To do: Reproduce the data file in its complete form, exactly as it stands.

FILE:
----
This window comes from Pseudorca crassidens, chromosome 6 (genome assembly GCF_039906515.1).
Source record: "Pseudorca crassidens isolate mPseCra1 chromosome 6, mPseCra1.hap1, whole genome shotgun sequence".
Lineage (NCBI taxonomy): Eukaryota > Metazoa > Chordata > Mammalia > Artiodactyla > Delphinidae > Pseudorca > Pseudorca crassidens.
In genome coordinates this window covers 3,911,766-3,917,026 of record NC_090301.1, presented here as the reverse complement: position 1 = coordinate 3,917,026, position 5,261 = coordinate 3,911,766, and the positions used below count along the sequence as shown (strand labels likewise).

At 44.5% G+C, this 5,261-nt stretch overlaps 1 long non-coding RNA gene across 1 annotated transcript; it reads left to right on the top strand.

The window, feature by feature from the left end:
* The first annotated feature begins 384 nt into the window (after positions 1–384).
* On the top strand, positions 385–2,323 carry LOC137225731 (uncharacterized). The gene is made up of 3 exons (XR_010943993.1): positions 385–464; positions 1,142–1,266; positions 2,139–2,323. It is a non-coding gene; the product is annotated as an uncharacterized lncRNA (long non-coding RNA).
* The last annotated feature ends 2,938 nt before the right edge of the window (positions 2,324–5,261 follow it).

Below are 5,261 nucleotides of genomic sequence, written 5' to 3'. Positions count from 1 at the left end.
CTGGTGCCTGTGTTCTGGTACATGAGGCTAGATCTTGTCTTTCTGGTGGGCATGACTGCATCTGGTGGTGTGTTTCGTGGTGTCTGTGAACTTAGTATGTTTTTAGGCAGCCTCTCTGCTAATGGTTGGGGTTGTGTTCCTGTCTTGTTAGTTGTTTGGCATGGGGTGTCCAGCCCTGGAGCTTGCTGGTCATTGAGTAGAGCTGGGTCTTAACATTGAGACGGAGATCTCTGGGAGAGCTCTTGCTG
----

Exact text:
This window comes from Pseudorca crassidens, chromosome 6 (genome assembly GCF_039906515.1).
Source record: "Pseudorca crassidens isolate mPseCra1 chromosome 6, mPseCra1.hap1, whole genome shotgun sequence".
Lineage (NCBI taxonomy): Eukaryota > Metazoa > Chordata > Mammalia > Artiodactyla > Delphinidae > Pseudorca > Pseudorca crassidens.
In genome coordinates this window covers 3,911,766-3,917,026 of record NC_090301.1, presented here as the reverse complement: position 1 = coordinate 3,917,026, position 5,261 = coordinate 3,911,766, and the positions used below count along the sequence as shown (strand labels likewise).

At 44.5% G+C, this 5,261-nt stretch overlaps 1 long non-coding RNA gene across 1 annotated transcript; it reads left to right on the top strand.

The window, feature by feature from the left end:
* The first annotated feature begins 384 nt into the window (after positions 1–384).
* On the top strand, positions 385–2,323 carry LOC137225731 (uncharacterized). The gene is made up of 3 exons (XR_010943993.1): positions 385–464; positions 1,142–1,266; positions 2,139–2,323. It is a non-coding gene; the product is annotated as an uncharacterized lncRNA (long non-coding RNA).
* The last annotated feature ends 2,938 nt before the right edge of the window (positions 2,324–5,261 follow it).

Below are 5,261 nucleotides of genomic sequence, written 5' to 3'. Positions count from 1 at the left end.
CTGGTGCCTGTGTTCTGGTACATGAGGCTAGATCTTGTCTTTCTGGTGGGCATGACTGCATCTGGTGGTGTGTTTCGTGGTGTCTGTGAACTTAGTATGTTTTTAGGCAGCCTCTCTGCTAATGGTTGGGGTTGTGTTCCTGTCTTGTTAGTTGTTTGGCATGGGGTGTCCAGCCCTGGAGCTTGCTGGTCATTGAGTAGAGCTGGGTCTTAACATTGAGACGGAGATCTCTGGGAGAGCTCTTGCTG